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Sat 17 August 2019
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Arnold Le Goeuil talks to Stanisław Skarżyński, Gazeta Wyborcza’s correspondent in the UK, about how a new centre left coalition is challenging Law and Justice

Poland is dominated by the Law and Justice party (PiS – Eurosceptic far-right) which could get around 35 percent according to a recent Politico Europe poll. And indeed, according to Stanisław Skarżyński from Gazeta Wyborcza, there is little chance that PiS could get shaken as the party controls an overall majority in both houses of the Parliament.

Law and Justice’s single-party majority in 2015 was mostly luck

However, a pro-European coalition formed of the liberal centre-right PO (Civic Platform) and the Social-democrats has emerged as a serious contender – the difference between the Koalicja Europejska (European Alliance, KE) and PiS is within the polls’ margin of error, both can expect to come out with about 35 percent of votes.

But Mr Skarżyński explains that Law and Justice’s single-party majority in 2015 was mostly luck.

The two left-wing parties have cannibalized each other, so none of them reached the threshold to be given MP seats, but also because formerly ruling party Platforma Obywatelska (Civic Platform, PO) was in much a deeper crisis than it is now and was challenged by Modernity (Nowoczesna, .N), a newly formed centrist-liberal party.”

Polish divided political landscape inspires and the absence of any major party in the left have led to the creation of Wiosna (Spring, centre-left) that has become a major political force – in Poland’s standards for centre-left parties. They would receive between 7 and 10 percent in the next GE due to take place in November, but according to Mr Skarżyński the “concentration of the pro-European, centrist-liberal parties along with Wiosna’s strong presence will probably reduce PiS’ domination, allowing them only to create a minority-backed government.”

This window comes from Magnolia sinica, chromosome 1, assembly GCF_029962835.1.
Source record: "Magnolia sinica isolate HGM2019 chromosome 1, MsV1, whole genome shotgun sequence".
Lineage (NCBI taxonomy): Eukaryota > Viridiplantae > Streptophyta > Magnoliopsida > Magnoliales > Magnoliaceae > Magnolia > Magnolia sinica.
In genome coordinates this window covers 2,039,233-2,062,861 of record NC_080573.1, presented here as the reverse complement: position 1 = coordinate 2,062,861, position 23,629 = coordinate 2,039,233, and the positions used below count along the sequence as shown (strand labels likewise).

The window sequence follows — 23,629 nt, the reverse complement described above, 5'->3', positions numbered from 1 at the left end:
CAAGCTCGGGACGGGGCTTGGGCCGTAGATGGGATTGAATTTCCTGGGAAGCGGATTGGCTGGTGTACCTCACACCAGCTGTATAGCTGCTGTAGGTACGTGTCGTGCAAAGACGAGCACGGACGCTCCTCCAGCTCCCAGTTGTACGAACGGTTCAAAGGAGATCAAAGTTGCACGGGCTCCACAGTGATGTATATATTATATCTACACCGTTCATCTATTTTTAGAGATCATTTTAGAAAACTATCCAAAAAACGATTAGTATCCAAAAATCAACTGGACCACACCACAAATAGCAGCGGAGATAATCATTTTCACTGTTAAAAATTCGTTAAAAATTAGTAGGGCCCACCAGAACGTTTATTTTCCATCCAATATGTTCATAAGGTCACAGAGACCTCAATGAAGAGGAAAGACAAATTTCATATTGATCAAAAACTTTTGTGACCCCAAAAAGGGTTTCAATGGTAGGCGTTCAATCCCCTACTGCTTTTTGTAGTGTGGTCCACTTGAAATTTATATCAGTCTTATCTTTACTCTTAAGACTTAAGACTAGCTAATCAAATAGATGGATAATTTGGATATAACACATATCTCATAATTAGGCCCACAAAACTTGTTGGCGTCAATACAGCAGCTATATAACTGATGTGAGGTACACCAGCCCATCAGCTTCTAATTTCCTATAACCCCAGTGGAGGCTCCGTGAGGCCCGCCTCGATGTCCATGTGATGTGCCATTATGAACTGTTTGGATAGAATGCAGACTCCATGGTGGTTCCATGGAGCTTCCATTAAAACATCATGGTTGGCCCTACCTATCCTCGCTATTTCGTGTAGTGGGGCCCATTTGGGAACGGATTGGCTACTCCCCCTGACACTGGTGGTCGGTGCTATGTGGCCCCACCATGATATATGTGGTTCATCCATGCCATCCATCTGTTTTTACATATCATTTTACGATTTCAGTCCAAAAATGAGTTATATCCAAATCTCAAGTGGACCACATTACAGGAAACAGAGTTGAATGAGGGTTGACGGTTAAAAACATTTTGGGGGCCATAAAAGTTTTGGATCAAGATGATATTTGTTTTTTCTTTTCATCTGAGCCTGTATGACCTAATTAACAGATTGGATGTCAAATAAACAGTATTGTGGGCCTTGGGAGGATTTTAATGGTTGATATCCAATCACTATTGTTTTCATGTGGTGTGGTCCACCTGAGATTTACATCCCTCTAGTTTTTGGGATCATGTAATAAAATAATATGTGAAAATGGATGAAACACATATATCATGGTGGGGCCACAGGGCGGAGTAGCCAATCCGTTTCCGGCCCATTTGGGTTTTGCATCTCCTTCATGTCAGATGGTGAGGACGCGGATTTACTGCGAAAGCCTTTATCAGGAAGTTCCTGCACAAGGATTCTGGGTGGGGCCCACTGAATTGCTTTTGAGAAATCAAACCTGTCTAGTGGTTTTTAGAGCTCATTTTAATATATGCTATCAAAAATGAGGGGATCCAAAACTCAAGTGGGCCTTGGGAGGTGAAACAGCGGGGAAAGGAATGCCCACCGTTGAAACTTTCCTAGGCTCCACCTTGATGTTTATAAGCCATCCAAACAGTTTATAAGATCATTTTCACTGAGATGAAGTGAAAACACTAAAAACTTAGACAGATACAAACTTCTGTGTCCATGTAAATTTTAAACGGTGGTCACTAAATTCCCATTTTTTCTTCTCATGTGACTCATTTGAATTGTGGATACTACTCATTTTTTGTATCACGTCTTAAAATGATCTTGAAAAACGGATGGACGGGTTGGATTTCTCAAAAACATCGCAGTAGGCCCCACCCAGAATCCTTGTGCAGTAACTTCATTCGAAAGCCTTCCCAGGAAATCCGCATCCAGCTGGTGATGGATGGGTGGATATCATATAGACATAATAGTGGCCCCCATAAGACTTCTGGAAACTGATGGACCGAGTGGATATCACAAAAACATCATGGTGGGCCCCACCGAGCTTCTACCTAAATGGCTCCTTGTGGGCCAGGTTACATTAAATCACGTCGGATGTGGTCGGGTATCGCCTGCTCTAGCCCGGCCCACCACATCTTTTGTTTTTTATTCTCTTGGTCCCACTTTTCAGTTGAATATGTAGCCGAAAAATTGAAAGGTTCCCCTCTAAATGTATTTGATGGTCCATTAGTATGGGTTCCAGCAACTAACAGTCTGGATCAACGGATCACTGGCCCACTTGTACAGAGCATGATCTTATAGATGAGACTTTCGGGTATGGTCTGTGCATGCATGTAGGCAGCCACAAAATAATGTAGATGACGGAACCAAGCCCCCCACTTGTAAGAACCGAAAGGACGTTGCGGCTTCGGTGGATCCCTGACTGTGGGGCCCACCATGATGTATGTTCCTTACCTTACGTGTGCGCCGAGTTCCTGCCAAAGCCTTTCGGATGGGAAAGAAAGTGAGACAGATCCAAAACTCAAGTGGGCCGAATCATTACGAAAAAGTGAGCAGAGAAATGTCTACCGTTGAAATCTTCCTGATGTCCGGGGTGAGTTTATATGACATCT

Czech Republic

Czech Republic Flag

Along with Poland, Hungary and Slovakia, the Czech Republic is a member of the Visegrad Group created in 1991, initially to reinforce cooperation between the four countries. But times have changed and especially since 2015, the group has been vocal in its opposition to the quotas method promoted by the EU Commission to address the refugee crisis.

Unlike Poland and Hungary, Czech is not ruled by far-right but instead by a coalition composed of ANO (‘Yes’ – populist) led by Andrej Babis and the social-democratic ČSSD.

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Initially a pro- EU movement taking votes from the right and seating in the ALDE group, ANO rapidly adopted more Eurosceptic tones, closer to Orban and the Visegrad Group.

On immigration, ANO joined the group in refusing the quotas as well as opposing further political integration within the EU. But this comes with no surprise when we now know that the European Commission is investigating Prime Minister Babis for alleged conflict of interest due to his business activities and over an EU funds fraud at home.

It remains that a far-right party has recently emerged and is set to compete with the traditional right-wing party. Freedom and Direct Democracy (Svoboda a přímá demokracie) would receive between 10 and 12 per cent at this point – the double compared to a month ago. This sharp increase is due to the decline of ANO which is losing support among Eurosceptic voters.

Another peculiarity of the Czech Republic political landscape is the presence of an atypical force, the Pirates Party founded in 2009 in opposition to the massive corruption practiced by established parties. It is currently the second force, polling at 15 per cent, representing centrist and centre-left voters.

Like Slovakia, Czech is particular in that it is not ruled by the far-right but instead by a centrist – centre-left coalition. However, like Robert Fico (former Slovak PM), this coalition has been noticed for its opposition to immigration and Euroscepticism, telling a lot on the level of social and cultural Euroscepticism in the country.

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